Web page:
There are also problems that can stem from issues that are unrelated to the party itself. These should be handled ahead of time.

Hunger — Being hungry can frequently lead to being “hangry” (hungry + angry). Adding this to normal party excitement and emotions can be a recipe for trouble. Feed your child a healthy meal before they attend (preferably one low in sugar since children get plenty of sugar at parties).

Energy — A tired child is often less capable of emotional self-control. Try to have your child be adequately rested for the party if you know this is an issue. This may mean ensuring your child gets a good night sleep the night before and/or having a low-key morning so that your child isn’t over-tired for an afternoon party.

Practice at Family Parties

It takes time for children to learn proper party etiquette. If you have family nearby, family parties are a great place to practice. Just because their grandma or uncle is okay with bending the party rules, that doesn’t mean you have to. Stick to the rules and turn family parties into a learning experience.

In addition to identifying and visualizing trouble spots ahead of time, at a family party, you and your child can see and tackle issues together. When trouble starts, get down to your child’s level and re-emphasize some of the points from your previous party conversation. If necessary, pull your child aside to help he or she regain perspective and/or calm down if necessary.

“Rewinding” is another great technique. If things start going wrong, you can talk about the issue with your child, then give them a “do-over” of the situation to reapply proper party manners.

Tips for the Host

If you are unfortunate enough to have meltdowns and tantrums rear their ugly head at your child’s birthday party, all is not lost! Here are a few pointers to help save the party:

  • Don’t Host Alone — If possible, make sure that your spouse and/or a few close family or friends stay for the party. You can ask ahead of time for their help if things start to spiral out of control.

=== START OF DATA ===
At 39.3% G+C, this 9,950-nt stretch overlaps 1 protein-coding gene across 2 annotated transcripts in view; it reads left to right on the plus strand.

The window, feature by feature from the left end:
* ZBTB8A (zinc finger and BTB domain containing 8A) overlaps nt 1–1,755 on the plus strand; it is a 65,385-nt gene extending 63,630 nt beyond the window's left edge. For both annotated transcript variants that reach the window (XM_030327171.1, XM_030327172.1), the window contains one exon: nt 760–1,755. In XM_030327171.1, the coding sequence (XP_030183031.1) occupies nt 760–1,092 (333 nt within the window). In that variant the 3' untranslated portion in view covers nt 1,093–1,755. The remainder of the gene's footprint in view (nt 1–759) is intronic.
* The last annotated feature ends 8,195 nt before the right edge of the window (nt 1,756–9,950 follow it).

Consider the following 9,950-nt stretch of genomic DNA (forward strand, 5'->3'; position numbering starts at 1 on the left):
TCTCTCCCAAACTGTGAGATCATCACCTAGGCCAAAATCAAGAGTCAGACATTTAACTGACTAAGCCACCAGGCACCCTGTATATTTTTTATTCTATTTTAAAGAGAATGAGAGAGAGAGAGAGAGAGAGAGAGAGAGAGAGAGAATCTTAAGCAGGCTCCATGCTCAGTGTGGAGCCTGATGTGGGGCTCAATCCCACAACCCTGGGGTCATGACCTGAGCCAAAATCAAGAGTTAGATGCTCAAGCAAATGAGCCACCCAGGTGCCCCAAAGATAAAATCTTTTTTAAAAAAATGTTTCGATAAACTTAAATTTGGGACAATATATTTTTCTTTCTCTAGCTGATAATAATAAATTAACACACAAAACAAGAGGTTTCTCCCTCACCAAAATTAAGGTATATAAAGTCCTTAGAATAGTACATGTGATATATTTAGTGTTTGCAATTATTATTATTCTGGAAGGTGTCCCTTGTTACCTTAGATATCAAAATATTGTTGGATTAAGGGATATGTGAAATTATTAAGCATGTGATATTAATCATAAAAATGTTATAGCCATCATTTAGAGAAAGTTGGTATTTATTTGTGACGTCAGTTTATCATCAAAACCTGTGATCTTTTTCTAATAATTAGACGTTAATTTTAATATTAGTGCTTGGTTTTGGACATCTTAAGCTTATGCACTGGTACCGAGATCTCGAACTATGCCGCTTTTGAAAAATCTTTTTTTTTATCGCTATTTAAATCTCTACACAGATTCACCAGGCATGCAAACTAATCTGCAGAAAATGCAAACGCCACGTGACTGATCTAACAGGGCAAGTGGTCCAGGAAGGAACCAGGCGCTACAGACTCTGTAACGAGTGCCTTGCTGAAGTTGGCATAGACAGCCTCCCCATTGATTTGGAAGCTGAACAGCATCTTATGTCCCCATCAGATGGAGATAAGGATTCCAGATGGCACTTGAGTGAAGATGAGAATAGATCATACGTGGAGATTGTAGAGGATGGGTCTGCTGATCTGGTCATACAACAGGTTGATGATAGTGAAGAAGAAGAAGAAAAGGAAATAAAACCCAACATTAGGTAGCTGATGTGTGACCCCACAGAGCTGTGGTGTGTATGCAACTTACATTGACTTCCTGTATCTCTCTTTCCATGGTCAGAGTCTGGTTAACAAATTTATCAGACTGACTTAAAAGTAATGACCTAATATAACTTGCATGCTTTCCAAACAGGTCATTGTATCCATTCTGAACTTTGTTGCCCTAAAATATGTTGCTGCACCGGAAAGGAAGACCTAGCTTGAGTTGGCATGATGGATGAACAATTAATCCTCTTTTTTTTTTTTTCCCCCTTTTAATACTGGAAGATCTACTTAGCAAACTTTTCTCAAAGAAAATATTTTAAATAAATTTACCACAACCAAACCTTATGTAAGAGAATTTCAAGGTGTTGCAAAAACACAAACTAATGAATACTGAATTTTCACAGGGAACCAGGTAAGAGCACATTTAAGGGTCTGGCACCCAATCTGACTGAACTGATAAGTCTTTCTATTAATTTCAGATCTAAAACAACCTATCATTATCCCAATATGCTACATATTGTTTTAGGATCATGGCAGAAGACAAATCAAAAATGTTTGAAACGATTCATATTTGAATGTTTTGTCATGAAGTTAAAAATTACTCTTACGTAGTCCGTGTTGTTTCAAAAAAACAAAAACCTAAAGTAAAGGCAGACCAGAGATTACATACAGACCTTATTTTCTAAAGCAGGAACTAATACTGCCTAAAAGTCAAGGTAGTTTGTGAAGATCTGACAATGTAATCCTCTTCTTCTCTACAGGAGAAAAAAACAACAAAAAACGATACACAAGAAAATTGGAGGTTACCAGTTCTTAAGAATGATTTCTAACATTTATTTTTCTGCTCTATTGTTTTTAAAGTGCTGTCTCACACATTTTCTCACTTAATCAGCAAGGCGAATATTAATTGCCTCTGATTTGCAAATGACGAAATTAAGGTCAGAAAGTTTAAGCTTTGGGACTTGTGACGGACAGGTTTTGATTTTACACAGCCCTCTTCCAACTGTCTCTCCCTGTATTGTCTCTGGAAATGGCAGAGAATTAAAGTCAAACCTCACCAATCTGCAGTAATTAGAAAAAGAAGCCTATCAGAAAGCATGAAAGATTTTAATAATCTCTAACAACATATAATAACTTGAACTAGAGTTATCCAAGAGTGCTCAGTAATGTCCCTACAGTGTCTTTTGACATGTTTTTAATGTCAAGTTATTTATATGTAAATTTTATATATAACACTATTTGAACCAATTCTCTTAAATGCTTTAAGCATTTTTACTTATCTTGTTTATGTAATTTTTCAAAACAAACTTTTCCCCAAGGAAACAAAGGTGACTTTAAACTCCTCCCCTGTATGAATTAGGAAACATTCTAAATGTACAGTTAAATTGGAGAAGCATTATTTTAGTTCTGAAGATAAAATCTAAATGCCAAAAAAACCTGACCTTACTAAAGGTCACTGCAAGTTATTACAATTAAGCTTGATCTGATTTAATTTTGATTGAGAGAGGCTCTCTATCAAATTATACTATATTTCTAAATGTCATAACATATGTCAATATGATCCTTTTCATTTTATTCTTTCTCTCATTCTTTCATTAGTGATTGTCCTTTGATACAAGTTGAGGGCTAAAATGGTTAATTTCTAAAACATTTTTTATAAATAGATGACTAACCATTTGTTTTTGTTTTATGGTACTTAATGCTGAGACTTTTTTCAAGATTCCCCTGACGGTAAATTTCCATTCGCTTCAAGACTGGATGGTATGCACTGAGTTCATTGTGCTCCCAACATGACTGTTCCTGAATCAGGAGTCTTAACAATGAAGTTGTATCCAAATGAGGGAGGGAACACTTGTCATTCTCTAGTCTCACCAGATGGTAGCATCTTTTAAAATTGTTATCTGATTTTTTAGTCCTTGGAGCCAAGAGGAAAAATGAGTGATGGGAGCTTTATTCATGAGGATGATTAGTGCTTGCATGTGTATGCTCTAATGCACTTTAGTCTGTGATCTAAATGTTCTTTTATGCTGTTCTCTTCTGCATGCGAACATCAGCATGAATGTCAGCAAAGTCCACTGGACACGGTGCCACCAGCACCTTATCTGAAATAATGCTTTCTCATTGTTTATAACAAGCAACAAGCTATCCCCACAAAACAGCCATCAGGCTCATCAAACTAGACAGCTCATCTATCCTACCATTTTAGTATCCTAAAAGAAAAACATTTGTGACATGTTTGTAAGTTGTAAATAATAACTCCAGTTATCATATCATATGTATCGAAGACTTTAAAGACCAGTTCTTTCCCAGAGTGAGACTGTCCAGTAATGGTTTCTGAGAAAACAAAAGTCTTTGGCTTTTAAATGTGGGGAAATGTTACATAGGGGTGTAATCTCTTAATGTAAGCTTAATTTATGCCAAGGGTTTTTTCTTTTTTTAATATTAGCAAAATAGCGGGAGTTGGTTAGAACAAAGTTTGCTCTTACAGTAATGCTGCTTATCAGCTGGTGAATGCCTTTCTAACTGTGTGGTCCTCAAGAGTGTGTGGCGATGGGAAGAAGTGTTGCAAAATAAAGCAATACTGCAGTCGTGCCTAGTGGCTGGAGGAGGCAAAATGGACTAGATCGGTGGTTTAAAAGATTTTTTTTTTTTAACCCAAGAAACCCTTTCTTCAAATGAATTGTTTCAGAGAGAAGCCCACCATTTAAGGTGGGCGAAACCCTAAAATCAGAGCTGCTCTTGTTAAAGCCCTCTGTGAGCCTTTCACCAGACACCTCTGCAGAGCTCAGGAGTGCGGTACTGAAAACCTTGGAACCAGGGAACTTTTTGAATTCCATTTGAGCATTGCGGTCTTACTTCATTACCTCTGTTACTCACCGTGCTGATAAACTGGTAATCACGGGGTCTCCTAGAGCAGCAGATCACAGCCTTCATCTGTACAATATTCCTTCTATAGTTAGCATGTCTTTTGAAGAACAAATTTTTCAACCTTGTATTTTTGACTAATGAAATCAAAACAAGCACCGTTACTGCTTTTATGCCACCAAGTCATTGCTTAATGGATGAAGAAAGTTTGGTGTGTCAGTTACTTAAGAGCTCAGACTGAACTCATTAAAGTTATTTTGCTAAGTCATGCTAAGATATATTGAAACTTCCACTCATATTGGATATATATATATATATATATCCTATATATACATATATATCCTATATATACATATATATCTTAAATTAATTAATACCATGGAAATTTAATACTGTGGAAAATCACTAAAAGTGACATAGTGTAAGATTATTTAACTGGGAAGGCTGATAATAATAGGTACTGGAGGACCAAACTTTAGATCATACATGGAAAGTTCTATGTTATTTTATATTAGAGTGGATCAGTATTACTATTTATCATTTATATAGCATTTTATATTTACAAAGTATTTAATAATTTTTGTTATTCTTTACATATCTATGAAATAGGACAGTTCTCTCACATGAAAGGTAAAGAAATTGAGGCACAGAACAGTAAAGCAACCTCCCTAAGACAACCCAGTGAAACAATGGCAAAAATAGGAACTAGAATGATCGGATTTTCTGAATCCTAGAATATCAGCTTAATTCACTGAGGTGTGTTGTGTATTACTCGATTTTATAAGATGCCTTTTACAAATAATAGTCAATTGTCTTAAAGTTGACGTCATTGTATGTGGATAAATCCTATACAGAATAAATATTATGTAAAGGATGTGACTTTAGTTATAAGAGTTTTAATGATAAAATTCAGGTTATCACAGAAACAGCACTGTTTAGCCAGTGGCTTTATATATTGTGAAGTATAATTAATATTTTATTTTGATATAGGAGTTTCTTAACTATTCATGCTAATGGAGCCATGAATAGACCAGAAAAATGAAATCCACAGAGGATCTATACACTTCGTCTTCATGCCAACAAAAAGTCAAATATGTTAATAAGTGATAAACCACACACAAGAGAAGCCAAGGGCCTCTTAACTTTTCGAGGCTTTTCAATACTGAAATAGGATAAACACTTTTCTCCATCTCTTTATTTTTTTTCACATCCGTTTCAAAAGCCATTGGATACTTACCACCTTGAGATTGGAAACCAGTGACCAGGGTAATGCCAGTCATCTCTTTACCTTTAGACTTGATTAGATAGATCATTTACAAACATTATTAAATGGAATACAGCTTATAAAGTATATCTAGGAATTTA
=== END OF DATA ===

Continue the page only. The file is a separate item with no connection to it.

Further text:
• Set Physical Boundaries — For example, you can have a special chair for the birthday boy or girl while they open presents, or explain to the mobbing guests that “everyone stays behind this line while presents are opened.”
  • Include Left-Out Children — You cannot please everyone all of the time, so it’s inevitable that some children are going to feel left out. Try to find something different for these children to do to avoid hurt feelings.
True Story: At a 10-year-old’s birthday party, the birthday girl had planned a dance-off. Two of the girls were not interested in performing to the silly song. Instead, it was suggested that the girls be the judges instead of performers. That was much more appealing to them, and the solution was amenable to all of the children at the party.

Keeping children’s parties from turning into a headache isn’t always easy, but teaching proper party etiquette will reap benefits for years to come. As a final note, if you know your child has severe issues at parties, don’t drop them off to be the host’s problem; stay to help the host, your child, and the other party-goers have a positive party experience.

Need some more tips on party manners?
Read A Beginner’s Guide to Manners: Invitations and RSVPs.

Photo Credits: Ashley